A mobile device is a must-have when visiting Zion National Park: not only should you load your phone or tablet with the free Chimani Zion app to navigate around the park, but you are also going to want to have your device along to take photos of all the amazing sights you are about to see (better yet, bring a SLR camera, too).
Writer and photojournalist Mel Martin, a self-professed Chimani fan and contributor to the LifeInLoFi iPhone photography blog, is a frequent visitor to Zion who graciously shared with us these great tips on capturing the best images of this remarkably scenic park. You can read his advice below and, if you need a refresher while in Zion, we’ve added it to our Zion app, as well:
Insiders Guide to Photography at Zion National Park
You’re going to see some spectacular things at Zion, from the rivers to the rock formations. If you’re like most visitors, you’ll have your camera or smartphone with you, so let’s go over things you need to know, and places you will want to go.
First of all, Zion is a bit more restrictive than many of the National Parks. Due to the heavy load of visitors, Zion uses a tram system in the busiest months of the year to get tourists around the park. Although you can drive through the park on State Route 9, you won’t be near the most scenic places. That’s not to say Route 9 isn’t scenic. It is. Places like Checkerboard Mesa and the various canyon overlooks will thrill you. Still, the trams go to all the best spots and you’ll find the schedule in this Chimani app. The trams run from March through October, and they are free.
OK, let’s talk picture taking. Zion has deep canyons surrounded by high mountains. To get the deepest part of the canyons in good sunlight, you’ll want to take pictures mid-day. But there’s a problem: generally the best time for taking landscape photos is what the pros call Golden Time, sometimes it’s called Magic Hour or the Golden Hour. Lots of movies are shot during this time, just about 45 minutes before and just after sunset, and just before and about 45 minutes after sunrise.
We’ve computed Golden Time for you right in this app, along with sunset and sunrise times, moonset and moonrise, and when dusk ends and it starts to get really dark. So the midday rule should generally be broken here. Try and time your tram rides to be near Golden Time, and you’ll be much happier with your photos.
To get better lighting in deep shadow areas, consider using the HDR settings on your smartphone, or get one of the dedicated HDR apps that run on the iPhone, Android and Windows phones. If you have a DSLR, you can use the bracketing feature to take the individual exposures and combine with with software like Photomatix on your home computer.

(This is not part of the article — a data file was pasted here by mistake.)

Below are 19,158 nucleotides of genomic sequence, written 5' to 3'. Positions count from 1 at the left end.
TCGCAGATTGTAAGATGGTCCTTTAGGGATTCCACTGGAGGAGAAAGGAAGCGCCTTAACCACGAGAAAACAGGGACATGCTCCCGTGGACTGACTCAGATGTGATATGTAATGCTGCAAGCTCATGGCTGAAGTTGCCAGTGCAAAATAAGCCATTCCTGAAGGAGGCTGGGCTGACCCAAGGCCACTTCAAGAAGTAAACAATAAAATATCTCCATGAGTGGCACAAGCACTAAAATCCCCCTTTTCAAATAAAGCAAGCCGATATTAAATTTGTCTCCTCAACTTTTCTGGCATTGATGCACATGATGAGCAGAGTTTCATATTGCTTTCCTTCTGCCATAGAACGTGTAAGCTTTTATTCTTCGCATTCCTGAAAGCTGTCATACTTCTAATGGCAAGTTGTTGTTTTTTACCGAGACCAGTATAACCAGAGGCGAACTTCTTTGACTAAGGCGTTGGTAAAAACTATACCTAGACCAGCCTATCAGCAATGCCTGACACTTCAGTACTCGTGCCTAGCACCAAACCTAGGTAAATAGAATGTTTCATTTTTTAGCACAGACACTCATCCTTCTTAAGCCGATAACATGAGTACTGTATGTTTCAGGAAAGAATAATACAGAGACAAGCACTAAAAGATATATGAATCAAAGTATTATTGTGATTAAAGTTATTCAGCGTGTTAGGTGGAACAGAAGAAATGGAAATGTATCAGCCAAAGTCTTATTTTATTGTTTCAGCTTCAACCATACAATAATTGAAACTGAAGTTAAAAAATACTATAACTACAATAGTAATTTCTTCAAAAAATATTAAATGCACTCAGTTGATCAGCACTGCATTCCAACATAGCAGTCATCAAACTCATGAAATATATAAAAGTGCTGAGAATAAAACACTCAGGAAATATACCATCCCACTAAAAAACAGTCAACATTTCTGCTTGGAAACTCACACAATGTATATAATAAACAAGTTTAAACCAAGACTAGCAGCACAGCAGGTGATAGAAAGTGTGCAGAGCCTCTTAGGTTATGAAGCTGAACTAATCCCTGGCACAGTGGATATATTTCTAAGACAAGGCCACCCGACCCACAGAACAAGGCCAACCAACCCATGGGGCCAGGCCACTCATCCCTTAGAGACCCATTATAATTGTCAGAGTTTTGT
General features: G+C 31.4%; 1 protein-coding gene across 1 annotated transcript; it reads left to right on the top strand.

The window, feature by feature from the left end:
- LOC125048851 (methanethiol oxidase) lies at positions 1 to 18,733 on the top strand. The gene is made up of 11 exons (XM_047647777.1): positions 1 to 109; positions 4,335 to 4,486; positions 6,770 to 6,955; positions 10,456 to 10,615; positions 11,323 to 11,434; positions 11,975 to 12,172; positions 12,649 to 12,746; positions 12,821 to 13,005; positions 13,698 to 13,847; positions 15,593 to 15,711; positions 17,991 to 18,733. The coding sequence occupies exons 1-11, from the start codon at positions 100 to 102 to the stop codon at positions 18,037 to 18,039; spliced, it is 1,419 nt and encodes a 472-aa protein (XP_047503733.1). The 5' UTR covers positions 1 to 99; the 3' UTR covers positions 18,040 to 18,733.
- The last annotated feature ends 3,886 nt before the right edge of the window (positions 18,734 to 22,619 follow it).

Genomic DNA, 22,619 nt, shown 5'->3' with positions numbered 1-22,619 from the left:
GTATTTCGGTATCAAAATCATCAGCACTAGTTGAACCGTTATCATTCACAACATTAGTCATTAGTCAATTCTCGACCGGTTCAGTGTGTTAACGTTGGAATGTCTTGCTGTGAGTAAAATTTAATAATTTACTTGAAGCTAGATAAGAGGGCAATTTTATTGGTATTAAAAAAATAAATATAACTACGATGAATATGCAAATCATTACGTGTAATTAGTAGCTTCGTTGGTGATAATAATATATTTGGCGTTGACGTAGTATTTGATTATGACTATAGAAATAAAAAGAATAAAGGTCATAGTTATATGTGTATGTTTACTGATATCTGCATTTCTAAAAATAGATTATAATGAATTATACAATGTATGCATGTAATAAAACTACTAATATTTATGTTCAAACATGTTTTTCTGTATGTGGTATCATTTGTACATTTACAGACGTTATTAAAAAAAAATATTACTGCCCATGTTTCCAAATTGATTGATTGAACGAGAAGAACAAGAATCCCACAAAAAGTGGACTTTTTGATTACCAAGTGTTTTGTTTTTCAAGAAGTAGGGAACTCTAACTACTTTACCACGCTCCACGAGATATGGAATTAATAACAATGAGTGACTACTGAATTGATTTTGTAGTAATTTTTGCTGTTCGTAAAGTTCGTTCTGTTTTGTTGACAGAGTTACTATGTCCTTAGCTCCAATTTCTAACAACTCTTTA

The main canyon area is where the trams run. You can get great pictures as soon as you exit the tram, and you can walk a little or hike a bit if you prefer. Detailed maps are available in this app, of course.
From the second tram stop, check out the Towers of the Virgin. It’s just behind the Human History Museum. It photographs very well at sunrise or sunset.
My favorite view in Zion is of The Watchman, a soaring peak with the Virgin River in the foreground. This is the place I visit each time I go to Zion. Every visit is different, because the lighting and the skies are never the same.
One of the best views, and easiest spots to get to it is the bridge near Canyon Junction. It’s the third tram stop. Most people come during the day, but they are missing the spectacular lighting. At sunset the view is breathtaking. I often have the bridge to myself due to the late hour. If you’re a hiker, there’s a two mile roundtrip hike along the Watchman Trail. You don’t want to walk back in the dark, so check the tram schedules and start early enough that you’ll be at a good spot just as the light turns perfect. Maps and details are here in the Chimani app.
The fourth tram stop leads you to the Three Patriarchs, a formation named for Jacob, Isaac and Abraham from the Old Testament. There are good views quite near the tram stop, but you’ll do better wandering around.
The ninth and last tram stop takes you to the Riverside Walk near the Temple of Sinawava. There’s a one-mile trail, but the rocks make further hiking impossible. The Virgin River is lovely here, and you can get great pictures almost any time of day because shadows are everpresent.
The Chimani Zion app details lots of viewpoints with spectacular views. For photographers, remember that lighting is about 80 percent of what makes an image memorable. It can make the difference between a good photo and one you’ll be thrilled to share with friends and family, or maybe print and hang on your walls. Get the morning or late afternoon light, and your photos will absolutely glow.
Also check some of the photo tip websites and learn about composition, and holding your camera steady.
We’ve only scratched the surface of the many places to get great photos in Zion. There’s something compelling at almost every turn. Your Chimani app has dozens of view recommendations and detailed maps.
Zion is one of the most beautiful places on earth. With your DSLR or smartphone, and some planning using this Chimani app, you can capture photos you’ll be proud of.
(Photos © Mel Martin)